The impact of Covid-19 on the property market may not be as dramatic as previously thought - thanks in part to a flock of returning New Zealanders.
After dire predictions of a property collapse, the Reserve Bank's latest survey of expectations is now forecasting house prices index to fall by 1.38 percent by this time next year.
The forecasts are a lot lower than its previous prediction of a 5.49 percent decrease.
Kiwibank chief economist Jarrod Kerr said the post-lockdown activity in the housing market has beaten expectations.
He said returning New Zealanders, coupled with a shorter than anticipated lockdown, is playing a key role.
"What we saw leading into lockdown was a lot of Kiwis coming home," Kerr said.
"I mean, where else would you want to be in the world right now and you know that that still continues to trickle through. So more people equal more houses and the more demand for houses on a stock that isn't increasing as much puts pressure on price."
The latest QV House Price Index, released this week, is indicating flat movements in the main centres.
Auckland decreased by 0.2 percent, Christchurch increased by 0.5 percent and Wellington increased by 0.4 percent.
The biggest jumper was Tauranga with a 2.5 percent increase.
But Kerr said in regional New Zealand the market appears to be stronger - which is backed up in the QV figures, where all provincial centres apart from Queenstown, saw an increase in values.
"The regions really have surprised us, on the upside. We are seeing more people moving into the regions, particularly out of Auckland, and some of the other cities," he said.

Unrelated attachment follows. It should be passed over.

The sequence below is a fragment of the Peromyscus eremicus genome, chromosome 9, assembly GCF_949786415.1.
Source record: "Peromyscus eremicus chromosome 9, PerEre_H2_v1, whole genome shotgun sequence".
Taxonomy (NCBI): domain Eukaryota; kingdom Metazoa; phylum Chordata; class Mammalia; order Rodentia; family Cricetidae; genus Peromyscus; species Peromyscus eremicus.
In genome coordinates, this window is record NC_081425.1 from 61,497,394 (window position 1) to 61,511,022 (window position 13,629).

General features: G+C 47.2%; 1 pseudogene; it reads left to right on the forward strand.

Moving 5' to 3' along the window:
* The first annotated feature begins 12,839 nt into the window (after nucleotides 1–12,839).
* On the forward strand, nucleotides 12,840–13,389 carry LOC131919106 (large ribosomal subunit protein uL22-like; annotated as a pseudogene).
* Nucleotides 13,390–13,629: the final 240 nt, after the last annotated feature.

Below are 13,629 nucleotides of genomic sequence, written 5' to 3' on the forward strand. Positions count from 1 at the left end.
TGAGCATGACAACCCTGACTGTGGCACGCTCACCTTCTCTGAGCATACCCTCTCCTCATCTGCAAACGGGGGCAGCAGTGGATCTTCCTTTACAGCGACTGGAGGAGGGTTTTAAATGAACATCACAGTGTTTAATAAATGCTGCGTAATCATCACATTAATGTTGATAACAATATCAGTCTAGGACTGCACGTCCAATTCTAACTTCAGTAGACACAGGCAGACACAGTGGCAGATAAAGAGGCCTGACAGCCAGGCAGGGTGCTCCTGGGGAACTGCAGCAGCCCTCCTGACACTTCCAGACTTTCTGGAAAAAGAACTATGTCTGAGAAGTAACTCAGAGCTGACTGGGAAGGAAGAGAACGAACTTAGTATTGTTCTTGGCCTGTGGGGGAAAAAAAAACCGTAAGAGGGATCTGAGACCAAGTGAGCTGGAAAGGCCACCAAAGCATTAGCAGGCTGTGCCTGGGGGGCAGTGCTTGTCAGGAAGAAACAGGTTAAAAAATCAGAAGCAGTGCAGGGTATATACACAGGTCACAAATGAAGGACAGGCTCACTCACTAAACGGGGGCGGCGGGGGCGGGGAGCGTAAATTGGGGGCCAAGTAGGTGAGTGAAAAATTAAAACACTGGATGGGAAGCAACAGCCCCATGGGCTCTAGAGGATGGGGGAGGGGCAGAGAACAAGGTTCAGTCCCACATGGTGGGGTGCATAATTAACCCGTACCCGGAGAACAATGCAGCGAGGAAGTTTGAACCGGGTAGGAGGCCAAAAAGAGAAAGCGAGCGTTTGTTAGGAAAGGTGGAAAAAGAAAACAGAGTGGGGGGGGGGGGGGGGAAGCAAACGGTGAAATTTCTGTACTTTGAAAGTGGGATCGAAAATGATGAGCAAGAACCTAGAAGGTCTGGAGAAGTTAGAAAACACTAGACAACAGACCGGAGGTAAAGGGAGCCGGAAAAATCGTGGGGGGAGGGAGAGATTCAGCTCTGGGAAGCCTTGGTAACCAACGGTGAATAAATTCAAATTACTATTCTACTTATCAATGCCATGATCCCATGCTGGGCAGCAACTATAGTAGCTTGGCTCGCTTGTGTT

Returning New Zealanders help drive sales in capital
Nicki Cruickshank, sales director at Tommy's Real Estate in Wellington, said sales are performing better than pre-lockdown.
She expects the capital's house prices to dip in spring due to an increase in housing stock.
But so far, Cruickshank said returning New Zealanders are playing a big role in sales.
"Once they have bought a car, they want to buy a house," she said.
"One of these [returning] groups of people have been in Texas since 1992 so that's definitely a driving factor. We've got those people [and] we've got a lot of first home buyers in the market still."
Reserve Bank data shows total monthly new mortgage commitments were at $5.3 billion in June, an increase of $1.1 billion compared to May although it is a 1.4 percent fall from June last year.
In Christchurch, Harcourts Grenadier managing director Andy Freeman said post-lockdown, the market is bouncing back.
"Obviously April was very poor due to the lockdown. May was quite staggering how we recovered, very close to May last year but we were down," he said.
"The June sales stats were up over 30 percent as was July, so it's quite phenomenal how the numbers just keep going up."
Freeman said he believed the market is still solid, with people continuing to want to buy and sell.